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Flat Top
Flat Top
Actors: Sterling Hayden, Richard Carlson, William Phipps, John Bromfield, Keith Larsen
Director: Lesley Selander
Genres: Action & Adventure, Classics, Drama, Military & War
NR     2003     1hr 23min

No Description Available. Genre: Feature Film-Action/Adventure Rating: NR Release Date: 16-DEC-2003 Media Type: DVD

     
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Movie Details

Actors: Sterling Hayden, Richard Carlson, William Phipps, John Bromfield, Keith Larsen
Director: Lesley Selander
Creators: Harry Neumann, William Austin, Richard V. Heermance, Walter Mirisch, Steve Fisher
Genres: Action & Adventure, Classics, Drama, Military & War
Sub-Genres: Classics, Classics, Drama, Military & War
Studio: Republic Pictures
Format: DVD - Color - Closed-captioned
DVD Release Date: 12/16/2003
Original Release Date: 10/26/1952
Theatrical Release Date: 10/26/1952
Release Year: 2003
Run Time: 1hr 23min
Screens: Color
Number of Discs: 1
SwapaDVD Credits: 1
Total Copies: 0
Members Wishing: 5
MPAA Rating: NR (Not Rated)
Languages: English
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Movie Reviews

Excellent combat photography, courtesy of the U.S. Navy
Joseph H Pierre | Salem, OR USA | 10/18/2000
(3 out of 5 stars)

" As fiction, this is third rate. Sterling Hayden made his usual fairly flat performance, which suited the part of a Navy fighter squadron commander. His permanent scowl--or perhaps sneer--suited the role of the tough, battle-hardened flying ace trying to whip a new, untested squadron into an effective fighting force with tough love and good tactics. Richard Carlson, as his executive officer, was effective as the second-in-command who was too buddy buddy with the pilots, and thus often lost sight of the real mission: to kill Japs and win the war.The plot is as old as fiction, and the movie is obviously low budget.A great deal of the splendid photography came from the excellent World War II documentary film, "The Fighting Lady" (not to be confused with the Van Johnson fiction movie, "Men of the Fighting Lady"), which was filmed during actual combat on the Aircraft Carrier Enterprise--the original "Big E"--whose combat record was very impressive. The shots of carrier deck action, landings, wing camera shots of enemies being shot down and ground installations being bombarded and strafed were beautiful and dramatic, and recorded actual combat with real people being killed.The movie would certainly rate five stars, were it simply based on the photography of the action. But...But, the problems that made it a source of derision, for me at least, were the ludicrous consequences of trying to patch together a film composed of file footage from other sources. For example, a squadron is landing F4U Corsairs aboard the flattop, (reputedly the U.S.S. Princeton, although much of the footage was actually of the U.S.S. Enterprise, which I recognized) when one member of the very same squadron made a rough landing in an AD; an Korean War era aircraft which was not even in service during the 1944 period to which the movie reputedly referred.Or, the squadron commander was flying along in his F4U, while clearly visible though the mock-up cockpit was his squadron--flying stock footage of F6F Grumman "Hellcats." Or when the squadron, which is referred to as the "Rosebuds" (the Navy used designations like VF-13, rather than names), is attacking a ground target in Corsairs, an excellent fighter with inverted gull wings, when suddenly, for no discernible reason, one or more of them are transformed by editing and splicing in the excellent documentary footage into an SB2C Curtis "Helldiver" dive bomber. Or when they are supposedly taking off in the pre-dawn darkness, the unmistakable flaps of an SBD Douglas "Dauntless" dive bomber are shown belching exhaust on takeoff.Other faults abound: Navy pilots bunking in tiers of bunks in a large room, rather than two or three man staterooms, or ready rooms always shown bathed in red light, even when night flying was not the next action (red light was used to protect night vision.) The movie was ruined for me, so far as the story was concerned, by such faux pas. It is almost as bad as the stock Pearl Harbor attack photos which replay over and over, in which the supposed Japanese attackers are shown flying the revered SBD Dauntlesses. Whoever made the first sequence of that footage should be shot for that particular mis-characterization of a famous old airplane.But the movie is worth the price for the photography alone. Forget the story, or laugh derisively along with me.Joe Pierre, USN (Ret)"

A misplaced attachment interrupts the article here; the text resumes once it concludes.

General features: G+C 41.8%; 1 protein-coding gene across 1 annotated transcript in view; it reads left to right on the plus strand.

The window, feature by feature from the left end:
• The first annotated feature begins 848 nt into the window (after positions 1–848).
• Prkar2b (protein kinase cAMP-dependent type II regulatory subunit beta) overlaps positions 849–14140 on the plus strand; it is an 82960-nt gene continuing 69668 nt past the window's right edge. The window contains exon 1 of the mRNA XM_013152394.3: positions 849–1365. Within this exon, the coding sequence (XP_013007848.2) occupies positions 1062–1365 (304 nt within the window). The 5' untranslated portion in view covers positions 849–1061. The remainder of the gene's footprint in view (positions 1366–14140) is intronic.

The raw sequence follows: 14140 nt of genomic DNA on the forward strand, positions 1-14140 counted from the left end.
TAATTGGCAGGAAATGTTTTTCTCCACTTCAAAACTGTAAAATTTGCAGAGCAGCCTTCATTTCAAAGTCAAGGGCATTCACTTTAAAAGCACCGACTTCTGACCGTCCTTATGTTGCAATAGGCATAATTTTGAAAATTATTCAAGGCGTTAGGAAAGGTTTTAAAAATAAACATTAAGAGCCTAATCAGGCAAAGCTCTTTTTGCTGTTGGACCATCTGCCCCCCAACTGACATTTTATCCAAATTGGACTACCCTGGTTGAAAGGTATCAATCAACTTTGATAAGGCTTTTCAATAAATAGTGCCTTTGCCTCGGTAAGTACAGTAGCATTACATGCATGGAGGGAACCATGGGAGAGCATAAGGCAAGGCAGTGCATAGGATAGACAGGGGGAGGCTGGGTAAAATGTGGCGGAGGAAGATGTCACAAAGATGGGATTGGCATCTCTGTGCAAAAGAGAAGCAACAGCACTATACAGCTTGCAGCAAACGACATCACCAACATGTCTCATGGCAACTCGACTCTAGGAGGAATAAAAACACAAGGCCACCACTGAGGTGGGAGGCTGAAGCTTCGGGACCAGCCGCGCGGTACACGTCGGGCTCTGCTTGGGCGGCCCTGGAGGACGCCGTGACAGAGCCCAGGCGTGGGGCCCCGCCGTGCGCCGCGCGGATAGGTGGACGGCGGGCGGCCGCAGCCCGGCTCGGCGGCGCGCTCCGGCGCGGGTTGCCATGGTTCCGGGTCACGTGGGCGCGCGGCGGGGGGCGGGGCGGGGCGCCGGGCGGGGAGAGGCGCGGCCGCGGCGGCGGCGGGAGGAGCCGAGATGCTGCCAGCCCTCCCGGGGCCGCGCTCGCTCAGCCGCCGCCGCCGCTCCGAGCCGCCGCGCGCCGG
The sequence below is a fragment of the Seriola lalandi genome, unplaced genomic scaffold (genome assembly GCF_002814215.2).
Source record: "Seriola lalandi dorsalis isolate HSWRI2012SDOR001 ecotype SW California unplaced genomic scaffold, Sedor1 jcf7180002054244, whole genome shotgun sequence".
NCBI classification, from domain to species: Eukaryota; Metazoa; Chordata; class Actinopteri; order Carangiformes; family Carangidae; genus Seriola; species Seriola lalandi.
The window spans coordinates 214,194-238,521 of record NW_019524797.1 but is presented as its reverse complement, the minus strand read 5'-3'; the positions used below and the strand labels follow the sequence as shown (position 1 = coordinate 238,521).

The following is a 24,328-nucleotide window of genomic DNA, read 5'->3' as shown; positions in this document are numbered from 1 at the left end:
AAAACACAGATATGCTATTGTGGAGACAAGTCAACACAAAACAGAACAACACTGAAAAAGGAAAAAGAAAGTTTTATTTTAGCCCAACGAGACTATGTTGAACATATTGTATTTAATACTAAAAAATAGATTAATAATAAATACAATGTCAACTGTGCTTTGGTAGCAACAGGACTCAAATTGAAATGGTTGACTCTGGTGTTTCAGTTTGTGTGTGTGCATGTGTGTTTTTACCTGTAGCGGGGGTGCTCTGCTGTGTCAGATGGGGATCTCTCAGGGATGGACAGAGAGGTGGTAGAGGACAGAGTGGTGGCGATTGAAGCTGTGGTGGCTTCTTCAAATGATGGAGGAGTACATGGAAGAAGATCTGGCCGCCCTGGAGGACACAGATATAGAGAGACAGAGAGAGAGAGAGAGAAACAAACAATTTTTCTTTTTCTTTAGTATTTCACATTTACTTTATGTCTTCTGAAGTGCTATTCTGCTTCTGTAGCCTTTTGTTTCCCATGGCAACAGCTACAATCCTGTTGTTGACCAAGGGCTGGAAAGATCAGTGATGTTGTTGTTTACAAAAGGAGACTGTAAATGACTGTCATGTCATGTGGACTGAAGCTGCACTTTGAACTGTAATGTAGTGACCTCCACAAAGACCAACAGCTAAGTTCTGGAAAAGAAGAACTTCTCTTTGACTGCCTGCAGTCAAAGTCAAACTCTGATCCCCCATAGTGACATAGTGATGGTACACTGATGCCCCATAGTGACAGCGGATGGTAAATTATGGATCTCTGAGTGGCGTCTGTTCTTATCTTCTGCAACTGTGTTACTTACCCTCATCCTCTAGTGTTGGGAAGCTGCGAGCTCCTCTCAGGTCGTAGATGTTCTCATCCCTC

Sterling Hayden's Amazing Transformers Squadron
Thomas L. Bell III | 03/01/2009
(1 out of 5 stars)

"I am so glad I rented this Marianas Turkey instead of buying it.

Sterling Hayden leads a squadron of amazing Navy fliers whose planes magically change from F4Us to F6Fs and back again in a single mission.

Apparently, this was our secret weapon to defeat Japanese Transformer squadrons which could change from Zeros into giant Kawanishi flying boats.

Sterling Hayden later led his amazing Transformers squadron to victory over Godzilla and then had a smoke with Raymond Burr.

The editor of this turkey should be taken out and keelhauled.

Famous quote: "The smoking lamp is lit" - Sterling Hayden"
Very nice tape that depicts WW II on an aircraft carrier.
Richard Lawrence | Truckee, CA | 03/15/2008
(5 out of 5 stars)

"Sterling Hayden portrays a flight group commander on an aircraft carrier. having been in the U S military, I can truthfully state that much of the film's content was authentically done. Some content was for the average person to lighten the script, but most was factual. I would recommend this film to anyone interested in WW II."